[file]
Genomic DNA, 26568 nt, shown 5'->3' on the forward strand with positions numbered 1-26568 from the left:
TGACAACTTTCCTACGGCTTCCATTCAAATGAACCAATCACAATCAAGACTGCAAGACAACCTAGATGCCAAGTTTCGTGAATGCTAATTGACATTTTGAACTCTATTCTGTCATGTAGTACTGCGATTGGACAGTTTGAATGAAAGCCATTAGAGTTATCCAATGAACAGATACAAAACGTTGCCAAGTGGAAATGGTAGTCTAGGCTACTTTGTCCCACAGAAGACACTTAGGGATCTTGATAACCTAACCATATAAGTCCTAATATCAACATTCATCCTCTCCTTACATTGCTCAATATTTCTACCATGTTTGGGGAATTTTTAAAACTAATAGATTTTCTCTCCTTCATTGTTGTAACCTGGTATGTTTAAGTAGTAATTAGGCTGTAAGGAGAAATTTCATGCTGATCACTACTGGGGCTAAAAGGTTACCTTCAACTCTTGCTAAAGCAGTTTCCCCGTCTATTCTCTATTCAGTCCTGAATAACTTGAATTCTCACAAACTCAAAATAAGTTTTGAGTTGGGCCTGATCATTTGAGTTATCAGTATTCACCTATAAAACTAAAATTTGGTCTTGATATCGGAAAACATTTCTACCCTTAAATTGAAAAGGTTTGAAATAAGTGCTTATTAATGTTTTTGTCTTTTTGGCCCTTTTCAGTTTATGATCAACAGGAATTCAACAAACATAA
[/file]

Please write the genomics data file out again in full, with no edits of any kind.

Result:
Genomic DNA, 26568 nt, shown 5'->3' on the forward strand with positions numbered 1-26568 from the left:
TGACAACTTTCCTACGGCTTCCATTCAAATGAACCAATCACAATCAAGACTGCAAGACAACCTAGATGCCAAGTTTCGTGAATGCTAATTGACATTTTGAACTCTATTCTGTCATGTAGTACTGCGATTGGACAGTTTGAATGAAAGCCATTAGAGTTATCCAATGAACAGATACAAAACGTTGCCAAGTGGAAATGGTAGTCTAGGCTACTTTGTCCCACAGAAGACACTTAGGGATCTTGATAACCTAACCATATAAGTCCTAATATCAACATTCATCCTCTCCTTACATTGCTCAATATTTCTACCATGTTTGGGGAATTTTTAAAACTAATAGATTTTCTCTCCTTCATTGTTGTAACCTGGTATGTTTAAGTAGTAATTAGGCTGTAAGGAGAAATTTCATGCTGATCACTACTGGGGCTAAAAGGTTACCTTCAACTCTTGCTAAAGCAGTTTCCCCGTCTATTCTCTATTCAGTCCTGAATAACTTGAATTCTCACAAACTCAAAATAAGTTTTGAGTTGGGCCTGATCATTTGAGTTATCAGTATTCACCTATAAAACTAAAATTTGGTCTTGATATCGGAAAACATTTCTACCCTTAAATTGAAAAGGTTTGAAATAAGTGCTTATTAATGTTTTTGTCTTTTTGGCCCTTTTCAGTTTATGATCAACAGGAATTCAACAAACATAA